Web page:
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fice should be recommended as necessary for accomplishing throughout the world an uniform and beautiful system of theoretical liberty: and We should at all times exert our best endeavours for upholding its constitution, even with all the human imperfections which may belong to it, though we were assured that on its ruins might be erected the only pillar that is yet wanting to complete the most glorious fabric which the Integrity and Wisdom of Man bave raised since the Creation.

If, as Philosopher Monge avers, 'in his eloquent and instructive address to the Directory, “ The Government of England and the French Republic cannot exist together," We do not hesitate in our choice; though well aware that in that choice we may be liable, in the opinion of many critics of the present day, to the imputation of a want of candour or of discernment.

Admirers of military heroism, and dazzled by military success in common with other men, We are yet even bere conscious of some qualification and distinction in our feelings: We acknowledge ourselves apt to look with more complacency on bravery and skill, when displayed in the service of our Country, than when we see them directed against its interests or its safety; and however equal the claims to admiration in either case may be, We feel our hearts grow warmer at the recital of what has been atchieved by Howe, by JERVIS, or by DUNCAN, than at the “ glorious victory of Jemappe,or “ the immortal battle of the bridge of Lodi.

In MORALS We are equally old fashioned. We have yet to learn the modern refinement of referring in all considerations upon human conduct, not to any settled and preconceived principles of right and wrong, not to any general and fundamental rules which experience, and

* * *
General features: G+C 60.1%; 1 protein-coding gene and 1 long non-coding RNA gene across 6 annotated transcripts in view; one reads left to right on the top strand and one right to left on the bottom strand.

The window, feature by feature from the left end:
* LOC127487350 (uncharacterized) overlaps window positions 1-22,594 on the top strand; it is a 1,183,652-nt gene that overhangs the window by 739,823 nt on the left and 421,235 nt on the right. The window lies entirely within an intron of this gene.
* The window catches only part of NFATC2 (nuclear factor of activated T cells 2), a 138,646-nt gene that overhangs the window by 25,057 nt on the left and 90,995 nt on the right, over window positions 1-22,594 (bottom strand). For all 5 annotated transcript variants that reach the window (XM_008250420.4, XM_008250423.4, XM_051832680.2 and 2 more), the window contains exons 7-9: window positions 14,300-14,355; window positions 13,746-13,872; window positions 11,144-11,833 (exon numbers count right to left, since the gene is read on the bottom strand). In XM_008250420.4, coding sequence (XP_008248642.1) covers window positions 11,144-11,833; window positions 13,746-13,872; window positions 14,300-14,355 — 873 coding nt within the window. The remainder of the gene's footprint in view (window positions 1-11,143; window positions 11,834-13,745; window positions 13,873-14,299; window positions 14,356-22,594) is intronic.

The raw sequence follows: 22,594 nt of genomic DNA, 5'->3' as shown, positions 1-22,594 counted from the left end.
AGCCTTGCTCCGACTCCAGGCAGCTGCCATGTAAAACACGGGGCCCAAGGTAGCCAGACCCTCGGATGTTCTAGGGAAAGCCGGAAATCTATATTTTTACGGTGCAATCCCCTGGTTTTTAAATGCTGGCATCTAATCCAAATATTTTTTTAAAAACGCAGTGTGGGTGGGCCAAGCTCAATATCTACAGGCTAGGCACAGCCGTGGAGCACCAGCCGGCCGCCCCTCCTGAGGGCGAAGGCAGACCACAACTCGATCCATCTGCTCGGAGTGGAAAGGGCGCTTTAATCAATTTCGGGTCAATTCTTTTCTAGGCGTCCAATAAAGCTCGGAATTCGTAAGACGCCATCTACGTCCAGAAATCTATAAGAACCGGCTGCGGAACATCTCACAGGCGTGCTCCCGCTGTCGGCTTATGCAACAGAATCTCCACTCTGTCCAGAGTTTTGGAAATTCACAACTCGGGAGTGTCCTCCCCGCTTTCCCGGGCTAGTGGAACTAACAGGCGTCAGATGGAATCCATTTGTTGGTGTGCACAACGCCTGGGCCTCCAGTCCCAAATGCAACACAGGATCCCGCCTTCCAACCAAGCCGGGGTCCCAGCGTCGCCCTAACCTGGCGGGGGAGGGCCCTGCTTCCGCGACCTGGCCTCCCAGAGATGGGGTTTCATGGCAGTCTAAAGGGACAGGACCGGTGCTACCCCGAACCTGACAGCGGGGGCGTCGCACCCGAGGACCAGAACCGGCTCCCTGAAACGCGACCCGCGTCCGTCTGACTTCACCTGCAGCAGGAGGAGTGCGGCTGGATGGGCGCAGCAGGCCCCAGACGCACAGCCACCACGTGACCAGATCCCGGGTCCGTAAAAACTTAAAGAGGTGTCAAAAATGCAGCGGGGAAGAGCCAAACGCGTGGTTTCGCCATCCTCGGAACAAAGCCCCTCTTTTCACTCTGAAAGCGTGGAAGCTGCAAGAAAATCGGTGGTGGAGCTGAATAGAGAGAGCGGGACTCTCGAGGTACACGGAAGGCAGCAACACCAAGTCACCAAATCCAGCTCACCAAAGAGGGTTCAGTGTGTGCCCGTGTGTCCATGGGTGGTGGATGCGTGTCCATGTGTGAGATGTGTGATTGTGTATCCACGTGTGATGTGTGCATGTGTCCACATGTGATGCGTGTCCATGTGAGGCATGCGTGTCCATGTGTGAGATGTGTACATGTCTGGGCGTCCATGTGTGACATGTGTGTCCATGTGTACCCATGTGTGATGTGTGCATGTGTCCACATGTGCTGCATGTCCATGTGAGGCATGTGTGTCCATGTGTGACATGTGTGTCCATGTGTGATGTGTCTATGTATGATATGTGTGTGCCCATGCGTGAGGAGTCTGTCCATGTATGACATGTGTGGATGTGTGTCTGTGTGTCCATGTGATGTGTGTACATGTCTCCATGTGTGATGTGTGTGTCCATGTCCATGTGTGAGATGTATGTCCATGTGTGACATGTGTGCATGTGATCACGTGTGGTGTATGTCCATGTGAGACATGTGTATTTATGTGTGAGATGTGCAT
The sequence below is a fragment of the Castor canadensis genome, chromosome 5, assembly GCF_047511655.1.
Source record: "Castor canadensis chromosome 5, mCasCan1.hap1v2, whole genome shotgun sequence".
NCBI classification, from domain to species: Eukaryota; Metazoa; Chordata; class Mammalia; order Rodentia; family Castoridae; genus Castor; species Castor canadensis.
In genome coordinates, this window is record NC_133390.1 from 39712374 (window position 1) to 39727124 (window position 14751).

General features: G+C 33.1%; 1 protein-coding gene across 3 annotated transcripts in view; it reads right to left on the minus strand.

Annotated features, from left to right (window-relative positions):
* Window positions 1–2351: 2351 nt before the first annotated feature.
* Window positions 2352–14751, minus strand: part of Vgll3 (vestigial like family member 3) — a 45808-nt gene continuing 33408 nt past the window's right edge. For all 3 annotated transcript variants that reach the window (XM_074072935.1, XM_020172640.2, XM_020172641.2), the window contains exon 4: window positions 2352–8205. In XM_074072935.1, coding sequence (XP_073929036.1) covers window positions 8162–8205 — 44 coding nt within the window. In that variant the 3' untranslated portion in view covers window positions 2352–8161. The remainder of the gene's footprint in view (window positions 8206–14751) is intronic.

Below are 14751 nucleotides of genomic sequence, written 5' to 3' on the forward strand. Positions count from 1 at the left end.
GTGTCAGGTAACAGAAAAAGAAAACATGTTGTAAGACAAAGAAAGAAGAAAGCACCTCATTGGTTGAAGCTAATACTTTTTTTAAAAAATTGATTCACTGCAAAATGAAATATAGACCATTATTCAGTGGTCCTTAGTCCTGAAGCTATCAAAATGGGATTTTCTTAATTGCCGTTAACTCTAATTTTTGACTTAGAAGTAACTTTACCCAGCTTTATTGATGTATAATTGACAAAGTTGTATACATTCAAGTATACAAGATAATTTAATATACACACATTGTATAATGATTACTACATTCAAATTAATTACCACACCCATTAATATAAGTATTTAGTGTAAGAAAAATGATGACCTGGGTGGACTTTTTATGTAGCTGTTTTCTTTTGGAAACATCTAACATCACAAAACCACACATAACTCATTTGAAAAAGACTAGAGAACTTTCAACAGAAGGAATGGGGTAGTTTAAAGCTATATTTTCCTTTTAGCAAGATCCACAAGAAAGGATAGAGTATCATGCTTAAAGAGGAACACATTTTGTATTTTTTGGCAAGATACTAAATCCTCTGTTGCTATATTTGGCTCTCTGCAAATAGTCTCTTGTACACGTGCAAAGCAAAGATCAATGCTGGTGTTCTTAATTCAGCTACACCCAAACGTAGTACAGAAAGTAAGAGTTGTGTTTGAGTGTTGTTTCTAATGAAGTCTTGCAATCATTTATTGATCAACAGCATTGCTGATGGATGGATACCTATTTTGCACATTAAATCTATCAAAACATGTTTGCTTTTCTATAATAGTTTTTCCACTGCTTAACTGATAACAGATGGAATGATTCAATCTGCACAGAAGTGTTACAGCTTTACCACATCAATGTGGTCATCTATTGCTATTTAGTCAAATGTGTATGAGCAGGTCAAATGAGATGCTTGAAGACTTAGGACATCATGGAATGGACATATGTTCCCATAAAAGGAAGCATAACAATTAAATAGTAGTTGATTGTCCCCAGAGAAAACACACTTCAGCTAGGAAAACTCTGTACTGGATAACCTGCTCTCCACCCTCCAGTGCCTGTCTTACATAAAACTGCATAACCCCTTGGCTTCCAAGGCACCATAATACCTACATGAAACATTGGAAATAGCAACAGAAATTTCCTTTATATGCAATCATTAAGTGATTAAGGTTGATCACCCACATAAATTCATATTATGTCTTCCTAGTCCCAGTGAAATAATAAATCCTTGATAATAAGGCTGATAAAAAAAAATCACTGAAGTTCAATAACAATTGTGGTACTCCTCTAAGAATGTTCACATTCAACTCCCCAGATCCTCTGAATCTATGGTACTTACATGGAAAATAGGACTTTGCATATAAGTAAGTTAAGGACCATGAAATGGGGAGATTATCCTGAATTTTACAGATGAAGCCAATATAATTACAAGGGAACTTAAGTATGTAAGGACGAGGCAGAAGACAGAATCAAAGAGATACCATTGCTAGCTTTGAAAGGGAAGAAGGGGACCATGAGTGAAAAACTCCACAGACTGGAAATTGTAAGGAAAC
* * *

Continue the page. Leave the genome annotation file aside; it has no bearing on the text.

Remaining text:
wisdom,

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wisdom, and justice, and the common consent of mankind have established, but to the internal admonitions of every man's judgment or conscience in his own particular instance.

We do not dissemble,—that We reverence Law,We acknowledge USAGE,-We look even upon PRESCRIPTION without hatred or horror. And We do not think these, or any of them, less safe guides for the moral actions of men, than that new and liberal system of Ethics, whose operation is not to bind but to loosen the bands of social order; whose doctrine is formed not on a system of reciprocal duties, but on the supposition of individual, independent, and unconnected rights; which teaches that all men are pretty equally honest, but that some have different notions of honesty from others, and that the most received notions are for the greater part. the most faulty.